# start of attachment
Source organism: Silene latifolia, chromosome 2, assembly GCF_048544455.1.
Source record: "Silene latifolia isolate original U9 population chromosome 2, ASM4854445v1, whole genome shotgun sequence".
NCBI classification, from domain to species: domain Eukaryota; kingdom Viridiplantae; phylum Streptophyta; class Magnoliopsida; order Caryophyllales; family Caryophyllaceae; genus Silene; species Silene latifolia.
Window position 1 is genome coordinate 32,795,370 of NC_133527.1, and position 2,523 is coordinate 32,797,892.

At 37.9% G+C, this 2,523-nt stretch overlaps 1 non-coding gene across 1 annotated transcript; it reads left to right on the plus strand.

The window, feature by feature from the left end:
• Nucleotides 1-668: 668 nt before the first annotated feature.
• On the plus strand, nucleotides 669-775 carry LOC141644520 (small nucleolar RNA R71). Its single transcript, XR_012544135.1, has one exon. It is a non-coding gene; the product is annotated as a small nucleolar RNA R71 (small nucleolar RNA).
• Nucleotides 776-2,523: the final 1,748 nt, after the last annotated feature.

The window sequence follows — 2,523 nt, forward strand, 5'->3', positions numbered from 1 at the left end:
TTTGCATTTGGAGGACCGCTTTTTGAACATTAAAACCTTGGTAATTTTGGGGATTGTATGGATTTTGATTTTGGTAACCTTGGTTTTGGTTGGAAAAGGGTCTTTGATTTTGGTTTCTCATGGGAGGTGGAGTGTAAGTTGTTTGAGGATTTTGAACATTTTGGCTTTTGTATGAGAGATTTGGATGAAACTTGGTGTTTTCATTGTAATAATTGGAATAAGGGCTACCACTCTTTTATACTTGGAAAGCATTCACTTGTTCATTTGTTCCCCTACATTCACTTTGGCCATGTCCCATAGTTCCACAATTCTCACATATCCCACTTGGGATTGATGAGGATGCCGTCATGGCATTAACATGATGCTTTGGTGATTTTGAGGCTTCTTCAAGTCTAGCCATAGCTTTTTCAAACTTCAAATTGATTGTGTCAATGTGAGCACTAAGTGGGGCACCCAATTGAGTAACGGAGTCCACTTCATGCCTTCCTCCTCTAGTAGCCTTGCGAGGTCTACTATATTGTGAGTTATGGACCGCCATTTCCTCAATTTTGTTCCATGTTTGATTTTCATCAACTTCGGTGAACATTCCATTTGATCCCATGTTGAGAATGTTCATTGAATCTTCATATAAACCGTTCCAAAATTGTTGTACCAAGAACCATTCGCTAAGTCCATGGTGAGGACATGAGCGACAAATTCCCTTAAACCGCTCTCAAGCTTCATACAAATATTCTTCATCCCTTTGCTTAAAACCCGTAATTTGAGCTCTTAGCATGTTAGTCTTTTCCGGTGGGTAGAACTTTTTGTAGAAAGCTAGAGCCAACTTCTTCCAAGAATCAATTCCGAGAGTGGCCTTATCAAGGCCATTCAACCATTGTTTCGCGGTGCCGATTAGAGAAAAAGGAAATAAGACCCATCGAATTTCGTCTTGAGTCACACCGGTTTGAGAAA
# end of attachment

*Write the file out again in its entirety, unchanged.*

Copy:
Source organism: Silene latifolia, chromosome 2, assembly GCF_048544455.1.
Source record: "Silene latifolia isolate original U9 population chromosome 2, ASM4854445v1, whole genome shotgun sequence".
NCBI classification, from domain to species: domain Eukaryota; kingdom Viridiplantae; phylum Streptophyta; class Magnoliopsida; order Caryophyllales; family Caryophyllaceae; genus Silene; species Silene latifolia.
Window position 1 is genome coordinate 32,795,370 of NC_133527.1, and position 2,523 is coordinate 32,797,892.

At 37.9% G+C, this 2,523-nt stretch overlaps 1 non-coding gene across 1 annotated transcript; it reads left to right on the plus strand.

The window, feature by feature from the left end:
• Nucleotides 1-668: 668 nt before the first annotated feature.
• On the plus strand, nucleotides 669-775 carry LOC141644520 (small nucleolar RNA R71). Its single transcript, XR_012544135.1, has one exon. It is a non-coding gene; the product is annotated as a small nucleolar RNA R71 (small nucleolar RNA).
• Nucleotides 776-2,523: the final 1,748 nt, after the last annotated feature.

The window sequence follows — 2,523 nt, forward strand, 5'->3', positions numbered from 1 at the left end:
TTTGCATTTGGAGGACCGCTTTTTGAACATTAAAACCTTGGTAATTTTGGGGATTGTATGGATTTTGATTTTGGTAACCTTGGTTTTGGTTGGAAAAGGGTCTTTGATTTTGGTTTCTCATGGGAGGTGGAGTGTAAGTTGTTTGAGGATTTTGAACATTTTGGCTTTTGTATGAGAGATTTGGATGAAACTTGGTGTTTTCATTGTAATAATTGGAATAAGGGCTACCACTCTTTTATACTTGGAAAGCATTCACTTGTTCATTTGTTCCCCTACATTCACTTTGGCCATGTCCCATAGTTCCACAATTCTCACATATCCCACTTGGGATTGATGAGGATGCCGTCATGGCATTAACATGATGCTTTGGTGATTTTGAGGCTTCTTCAAGTCTAGCCATAGCTTTTTCAAACTTCAAATTGATTGTGTCAATGTGAGCACTAAGTGGGGCACCCAATTGAGTAACGGAGTCCACTTCATGCCTTCCTCCTCTAGTAGCCTTGCGAGGTCTACTATATTGTGAGTTATGGACCGCCATTTCCTCAATTTTGTTCCATGTTTGATTTTCATCAACTTCGGTGAACATTCCATTTGATCCCATGTTGAGAATGTTCATTGAATCTTCATATAAACCGTTCCAAAATTGTTGTACCAAGAACCATTCGCTAAGTCCATGGTGAGGACATGAGCGACAAATTCCCTTAAACCGCTCTCAAGCTTCATACAAATATTCTTCATCCCTTTGCTTAAAACCCGTAATTTGAGCTCTTAGCATGTTAGTCTTTTCCGGTGGGTAGAACTTTTTGTAGAAAGCTAGAGCCAACTTCTTCCAAGAATCAATTCCGAGAGTGGCCTTATCAAGGCCATTCAACCATTGTTTCGCGGTGCCGATTAGAGAAAAAGGAAATAAGACCCATCGAATTTCGTCTTGAGTCACACCGGTTTGAGAAA